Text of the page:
Trulieve, the nation’s largest vertically integrated cannabis distributor has announced they have acquired Harvest in a deal that will create nationwide domination for Trulieve.

Trulieve has acquired Harvest, creating a nationwide cannabis empire. The acquisition will expand Trulieve’s reach to include Florida and Nevada. Read more in detail here: tcnnf stock.



Harvest Health & Recreation was acquired for $2.1 billion by Florida cannabis giant Trulieve Cannabis Corp., resulting in the United States’ biggest marijuana corporation, with 149 outlets and activities in 11 states.

Harvest, which has 39 locations across five states, including one in Tucson at 2734 E. Grant Road, was the first to sell adult-use marijuana in Arizona when the Arizona Department of Health Services approved legal sales on Jan. 22.

Harvest co-founder and CEO Steve White stated to the Weedly in a recent email, “We are eager to go ahead as part of Trulieve.” “The merged company has the resources and skill to continue increasing cannabis availability and providing exceptional customer service.”

After a roller coaster of public relations headaches that never really threatened the deal, but were troubling enough for Trulieve to mention in a January filing with the Securities Exchange Commission, the deal was announced on May 10 and completed on Oct. 1, several weeks after the Harvest board voted to move forward.

Trulieve’s issues began in 2015, when the United States Grand Jury for the North District of Florida opened an investigation into T.J. Burnette, Kim Rivers’ husband, in connection with suspected wrongdoing by “local politicians” in Tallahassee, Florida.

Burnette’s actions, including her engagement with Tallahassee’s Community Redevelopment Agency and “political donations [she] made via a connected firm,” were investigated by Rivers in 2017.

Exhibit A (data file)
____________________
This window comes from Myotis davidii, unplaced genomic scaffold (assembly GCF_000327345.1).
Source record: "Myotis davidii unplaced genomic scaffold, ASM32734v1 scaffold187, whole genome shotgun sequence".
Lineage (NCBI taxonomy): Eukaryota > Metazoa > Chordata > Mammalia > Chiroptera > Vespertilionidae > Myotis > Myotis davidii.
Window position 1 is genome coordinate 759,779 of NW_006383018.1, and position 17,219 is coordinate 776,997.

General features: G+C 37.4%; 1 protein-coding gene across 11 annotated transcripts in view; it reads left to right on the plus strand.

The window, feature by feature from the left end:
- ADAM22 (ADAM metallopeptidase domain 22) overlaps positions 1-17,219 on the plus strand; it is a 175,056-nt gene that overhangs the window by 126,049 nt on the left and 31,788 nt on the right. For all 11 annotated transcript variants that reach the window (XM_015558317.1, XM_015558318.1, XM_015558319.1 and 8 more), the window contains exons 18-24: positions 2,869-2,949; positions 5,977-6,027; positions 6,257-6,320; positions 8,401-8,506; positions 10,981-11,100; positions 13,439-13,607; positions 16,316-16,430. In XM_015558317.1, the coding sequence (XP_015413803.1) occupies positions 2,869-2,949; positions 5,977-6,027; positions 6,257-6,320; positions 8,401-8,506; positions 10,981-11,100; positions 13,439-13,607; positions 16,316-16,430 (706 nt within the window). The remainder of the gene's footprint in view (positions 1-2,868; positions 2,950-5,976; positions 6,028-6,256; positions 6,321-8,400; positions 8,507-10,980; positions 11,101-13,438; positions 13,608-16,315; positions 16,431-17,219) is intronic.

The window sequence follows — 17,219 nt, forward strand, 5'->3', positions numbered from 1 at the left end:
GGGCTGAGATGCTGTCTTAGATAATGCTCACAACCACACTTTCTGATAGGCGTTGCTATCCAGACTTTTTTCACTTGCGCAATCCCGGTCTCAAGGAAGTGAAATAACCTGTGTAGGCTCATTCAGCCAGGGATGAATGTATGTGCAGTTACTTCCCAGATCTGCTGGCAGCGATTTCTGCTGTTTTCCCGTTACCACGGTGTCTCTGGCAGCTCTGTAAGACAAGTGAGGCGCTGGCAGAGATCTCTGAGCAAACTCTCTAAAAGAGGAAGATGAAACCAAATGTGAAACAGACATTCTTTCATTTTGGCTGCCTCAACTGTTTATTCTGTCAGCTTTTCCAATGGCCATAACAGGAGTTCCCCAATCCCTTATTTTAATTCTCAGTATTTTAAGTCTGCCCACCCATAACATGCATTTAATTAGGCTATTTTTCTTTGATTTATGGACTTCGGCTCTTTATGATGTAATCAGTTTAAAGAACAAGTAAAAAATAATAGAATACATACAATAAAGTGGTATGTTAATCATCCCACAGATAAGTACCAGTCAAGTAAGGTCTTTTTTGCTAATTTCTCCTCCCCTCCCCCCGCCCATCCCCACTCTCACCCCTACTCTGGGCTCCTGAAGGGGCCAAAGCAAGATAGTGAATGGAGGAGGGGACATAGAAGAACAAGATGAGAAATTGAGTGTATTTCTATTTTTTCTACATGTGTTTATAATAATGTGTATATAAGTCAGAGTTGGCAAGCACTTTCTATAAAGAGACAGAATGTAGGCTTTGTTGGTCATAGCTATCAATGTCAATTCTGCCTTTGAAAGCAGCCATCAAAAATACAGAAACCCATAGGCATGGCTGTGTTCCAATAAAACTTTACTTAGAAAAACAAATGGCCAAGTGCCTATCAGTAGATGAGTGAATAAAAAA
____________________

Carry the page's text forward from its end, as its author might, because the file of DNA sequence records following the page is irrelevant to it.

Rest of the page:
According to the SEC filing, Rivers was not the subject of the inquiry or charged with any crimes, but Burnette was convicted on five of nine federal corruption-related counts in a highly publicized Florida trial in August 2021, according to a story in the Tallahassee Democrat.

In addition to the Florida issues, Harvest was the target of a number of investor lawsuits, all of which were dismissed prior to the board’s decision to proceed with the acquisition.

In a Weedly interview on Sept. 23, White stated, “Anytime there’s a large public transaction, there are some plaintiffs’ law firms who, practically as a matter of course, bring cases.” “Because of our open judicial system, it’s a quite normal, very routine thing that occurs… almost like a fee that you pay, so [it’s] not a huge issue.”

If and when federal legalization occurs, the purchase positions Trulieve to become a national force to be reckoned with. Trulieve and Harvest have “cash equivalents” of $289 million and $71 million, respectively, according to the press release announcing the deal, as well as Trulieve’s recent $350 million in debt financing and Harvest’s $55 million from the sale of its Florida license, which was a condition of the deal.

White, a Tempe native, has a lot of political power in both Arizona and Florida because to cannabis. He contributed $1.8 million to assist Prop 207 succeed in the run-up to last year’s election, which legalized adult-use marijuana.

White will remain a participant in the marijuana industry and a proponent of broader marijuana legalization.

“I’ll be remaining on at Trulieve as part of the executive team, helping to expand up the company,” he stated.  

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